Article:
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Corned Beef and Cabbage

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Corned Beef and Cabbage edge photo by Sheridan Kelley

A couple of weeks ago, I thought I'd take a shot at some quintessentially Irish (or Irish-American anyway) cuisine. Why not? It was St. Patrick's Day tis the season and all that.

Socorned beef. Food of the gods.

We briefly entertained the thought of actually corning our own beef, but upon further reflection we decided that that might be a little advanced for a neophyte such as me. After some scouring of cookbooks and the internet, we found some recipes that we liked and sort of mashed them together, leading to a recipe that was ours and ours alone.

And not to brag, but it was freaking delicious.

Corned Beef and Cabbage
  • 3 lb corned beef with seasoning packet
  • 1 cup brown sugar
  • 1 can dark beer (Guinness)
  • 1 tbsp pickling spices
  • 2 medium onions
  • 4 cloves garlic
  • 1 cabbage
  • 6 small potatoes


Preheat the oven to 300 degrees.

Remove the corned beef from the packaging. Rinse beef and pat dry. Reserve the seasoning packet.

Mix brown sugar, pickling spice and seasoning packet in a small bowl.

Place the corned beef on a rack in a dutch oven or roasting pan. Rub the sugar and spice mixture over the corned beef to coat. (Don't forget underneath!)

Slice the onions into quarters and peel the garlic cloves. Place the onions and garlic around the outside of the beef.

Pour the beer gently over the coated corned beef to wet the sugar/spice mixture. Pour the remaining beer over the onions and garlic.

Cover and place in oven. Bake for 2 hours.

Quarter the cabbage, making sure to remove the stem. Cut the potatoes into quarters.

Remove corned beef from oven. Increase oven temp to 350 degrees.

Add potatoes and cabbage to the beef, garlic and onions in the dutch oven. Add a bit of water if necessary.

Cover and return the dish to the oven. Bake for 1 hour. Test with a meat thermometer; the beef should have an internal temp of at least 165 degrees.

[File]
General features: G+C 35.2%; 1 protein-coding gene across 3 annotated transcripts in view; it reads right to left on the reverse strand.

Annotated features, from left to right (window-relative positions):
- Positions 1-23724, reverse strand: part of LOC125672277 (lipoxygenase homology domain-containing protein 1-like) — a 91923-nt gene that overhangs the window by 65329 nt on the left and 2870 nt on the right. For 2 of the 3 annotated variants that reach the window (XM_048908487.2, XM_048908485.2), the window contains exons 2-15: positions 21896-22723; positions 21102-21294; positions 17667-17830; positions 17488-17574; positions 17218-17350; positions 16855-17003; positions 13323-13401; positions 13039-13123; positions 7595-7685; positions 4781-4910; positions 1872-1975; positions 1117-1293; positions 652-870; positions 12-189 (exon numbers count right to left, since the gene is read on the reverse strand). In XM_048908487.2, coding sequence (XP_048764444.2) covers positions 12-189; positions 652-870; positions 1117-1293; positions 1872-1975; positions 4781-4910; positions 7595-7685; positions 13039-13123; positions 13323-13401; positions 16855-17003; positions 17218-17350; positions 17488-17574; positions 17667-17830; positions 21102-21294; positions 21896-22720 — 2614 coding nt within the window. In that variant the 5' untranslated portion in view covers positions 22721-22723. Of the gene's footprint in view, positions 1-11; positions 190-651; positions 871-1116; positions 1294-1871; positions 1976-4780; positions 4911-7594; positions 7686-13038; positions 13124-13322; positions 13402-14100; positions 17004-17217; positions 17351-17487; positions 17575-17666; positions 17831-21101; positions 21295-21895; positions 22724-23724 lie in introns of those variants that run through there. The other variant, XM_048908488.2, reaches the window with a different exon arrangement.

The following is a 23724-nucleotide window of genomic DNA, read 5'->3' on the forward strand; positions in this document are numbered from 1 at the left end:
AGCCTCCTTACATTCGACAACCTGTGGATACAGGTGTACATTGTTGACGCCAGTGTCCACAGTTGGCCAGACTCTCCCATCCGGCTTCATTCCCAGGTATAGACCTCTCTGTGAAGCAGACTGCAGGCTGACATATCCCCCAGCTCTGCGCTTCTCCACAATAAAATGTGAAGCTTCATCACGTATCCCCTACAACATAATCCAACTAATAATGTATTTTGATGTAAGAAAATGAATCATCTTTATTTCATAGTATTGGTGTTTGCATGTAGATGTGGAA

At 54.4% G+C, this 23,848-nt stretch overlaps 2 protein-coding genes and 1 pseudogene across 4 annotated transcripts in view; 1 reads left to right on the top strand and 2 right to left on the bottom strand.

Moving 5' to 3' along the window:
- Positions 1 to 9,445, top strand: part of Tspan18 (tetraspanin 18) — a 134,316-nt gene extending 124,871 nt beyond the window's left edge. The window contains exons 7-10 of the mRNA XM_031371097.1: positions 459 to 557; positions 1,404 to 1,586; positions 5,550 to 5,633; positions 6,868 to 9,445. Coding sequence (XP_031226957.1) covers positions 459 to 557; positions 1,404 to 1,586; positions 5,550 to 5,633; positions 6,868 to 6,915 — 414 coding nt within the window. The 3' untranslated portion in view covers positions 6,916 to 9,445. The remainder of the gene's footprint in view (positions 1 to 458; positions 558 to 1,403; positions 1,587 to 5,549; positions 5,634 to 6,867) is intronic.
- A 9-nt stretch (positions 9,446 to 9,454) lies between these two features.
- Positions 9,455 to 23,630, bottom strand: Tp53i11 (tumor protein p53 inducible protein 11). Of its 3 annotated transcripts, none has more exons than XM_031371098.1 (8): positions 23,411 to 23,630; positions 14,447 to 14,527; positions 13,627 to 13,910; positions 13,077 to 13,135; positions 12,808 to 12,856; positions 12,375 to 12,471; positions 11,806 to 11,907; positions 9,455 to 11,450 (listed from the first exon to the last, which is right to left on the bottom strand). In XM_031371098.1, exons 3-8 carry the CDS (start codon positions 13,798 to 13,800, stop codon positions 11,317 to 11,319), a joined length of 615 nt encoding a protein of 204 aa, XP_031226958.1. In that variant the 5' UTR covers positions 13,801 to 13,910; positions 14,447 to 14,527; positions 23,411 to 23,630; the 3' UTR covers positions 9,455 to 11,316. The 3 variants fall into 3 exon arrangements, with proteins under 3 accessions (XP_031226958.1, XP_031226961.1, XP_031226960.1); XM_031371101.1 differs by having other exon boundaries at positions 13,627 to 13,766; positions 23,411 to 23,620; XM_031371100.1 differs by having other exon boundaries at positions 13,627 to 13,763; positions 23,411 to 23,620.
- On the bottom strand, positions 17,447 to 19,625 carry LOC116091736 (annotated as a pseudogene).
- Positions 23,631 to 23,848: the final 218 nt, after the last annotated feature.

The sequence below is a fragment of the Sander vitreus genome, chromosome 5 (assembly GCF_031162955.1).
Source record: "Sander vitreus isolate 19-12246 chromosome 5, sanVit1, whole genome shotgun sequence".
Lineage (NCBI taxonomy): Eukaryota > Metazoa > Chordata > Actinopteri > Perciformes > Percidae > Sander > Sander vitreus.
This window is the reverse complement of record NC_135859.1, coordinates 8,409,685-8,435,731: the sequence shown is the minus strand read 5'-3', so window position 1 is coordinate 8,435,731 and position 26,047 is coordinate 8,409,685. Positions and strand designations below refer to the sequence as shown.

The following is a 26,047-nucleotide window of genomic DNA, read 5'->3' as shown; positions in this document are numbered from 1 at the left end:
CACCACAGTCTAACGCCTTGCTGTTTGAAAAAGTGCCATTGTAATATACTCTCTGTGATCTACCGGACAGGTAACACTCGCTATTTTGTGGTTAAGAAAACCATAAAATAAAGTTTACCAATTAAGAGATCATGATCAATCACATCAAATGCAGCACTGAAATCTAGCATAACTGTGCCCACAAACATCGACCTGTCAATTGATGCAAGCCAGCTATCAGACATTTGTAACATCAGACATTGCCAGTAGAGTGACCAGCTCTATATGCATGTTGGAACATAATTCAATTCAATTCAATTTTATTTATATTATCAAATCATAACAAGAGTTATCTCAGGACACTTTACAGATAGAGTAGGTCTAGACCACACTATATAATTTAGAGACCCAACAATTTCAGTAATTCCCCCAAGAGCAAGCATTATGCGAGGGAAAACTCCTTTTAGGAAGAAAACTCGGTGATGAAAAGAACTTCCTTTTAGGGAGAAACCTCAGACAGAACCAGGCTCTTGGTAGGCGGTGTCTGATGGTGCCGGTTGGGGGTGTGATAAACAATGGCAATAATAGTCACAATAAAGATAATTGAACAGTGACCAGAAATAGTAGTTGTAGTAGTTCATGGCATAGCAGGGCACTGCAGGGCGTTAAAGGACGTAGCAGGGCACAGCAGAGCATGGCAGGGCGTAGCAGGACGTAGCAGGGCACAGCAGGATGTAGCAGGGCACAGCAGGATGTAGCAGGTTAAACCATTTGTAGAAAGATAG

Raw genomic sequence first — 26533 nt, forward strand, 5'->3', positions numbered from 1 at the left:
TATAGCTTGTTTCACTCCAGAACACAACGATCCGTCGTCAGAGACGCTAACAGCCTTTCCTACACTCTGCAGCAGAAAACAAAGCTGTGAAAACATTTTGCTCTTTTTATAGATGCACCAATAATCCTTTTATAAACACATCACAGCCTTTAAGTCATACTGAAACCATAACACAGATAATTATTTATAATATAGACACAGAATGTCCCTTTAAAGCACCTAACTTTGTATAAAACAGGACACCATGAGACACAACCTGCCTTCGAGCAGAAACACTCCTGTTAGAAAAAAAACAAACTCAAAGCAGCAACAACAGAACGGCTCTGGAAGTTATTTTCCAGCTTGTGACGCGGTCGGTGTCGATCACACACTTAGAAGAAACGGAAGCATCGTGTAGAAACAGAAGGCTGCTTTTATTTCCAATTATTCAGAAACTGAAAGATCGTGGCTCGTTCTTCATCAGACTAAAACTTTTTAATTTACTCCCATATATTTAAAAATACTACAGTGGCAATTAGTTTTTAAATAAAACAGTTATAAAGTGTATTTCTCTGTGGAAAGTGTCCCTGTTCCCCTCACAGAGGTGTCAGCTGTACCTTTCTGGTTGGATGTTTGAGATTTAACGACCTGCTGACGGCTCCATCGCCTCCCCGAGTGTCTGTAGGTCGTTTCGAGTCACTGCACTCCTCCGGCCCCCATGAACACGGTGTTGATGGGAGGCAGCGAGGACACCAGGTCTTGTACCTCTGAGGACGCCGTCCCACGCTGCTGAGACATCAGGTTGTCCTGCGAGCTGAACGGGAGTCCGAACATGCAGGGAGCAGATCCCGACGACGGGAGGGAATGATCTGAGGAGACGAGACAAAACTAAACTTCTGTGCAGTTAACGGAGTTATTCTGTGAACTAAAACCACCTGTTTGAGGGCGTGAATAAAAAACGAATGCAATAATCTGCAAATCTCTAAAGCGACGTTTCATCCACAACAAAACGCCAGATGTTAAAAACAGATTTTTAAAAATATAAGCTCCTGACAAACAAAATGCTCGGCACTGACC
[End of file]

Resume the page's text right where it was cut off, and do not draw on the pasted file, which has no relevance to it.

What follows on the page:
When the meat is done, pull it from the oven and let it rest for 10 minutes before slicing. Serve with mustard and/or horseradish cream.


This was nice. We started with something relatively easy. Sure there was a lot to do and a fair number of steps, but it was all relatively simple. But it's the little things that make all the difference. For instance, while it might seem rudimentary to the cooks among you, I had never done any sort of rub, so creating our own was cool. Sure, it was just a couple of additions to the seasonings included with the beef, but still it was our own.

We both love the idea of cooking with beer, and with a dish that is so completely Irish, it made sense here. I had some reservations about the Guinness flavor being too prominent, but in the end, all that remained was a slight (and delicious) hint of stout.

I need to get better at chopping things.

While mustard is a go-to standard when it comes to corned beef, we also used a creamy horseradish sauce that paired beautifully with our ever-so-slightly beery beef. If you've never taken a ride on the horseradish train, I advise you to give it a whirl.

There are few things as delightful as the smell of a corned beef 15 minutes before it comes out of the oven.

Last modified on Thursday, 05 April 2012 19:14
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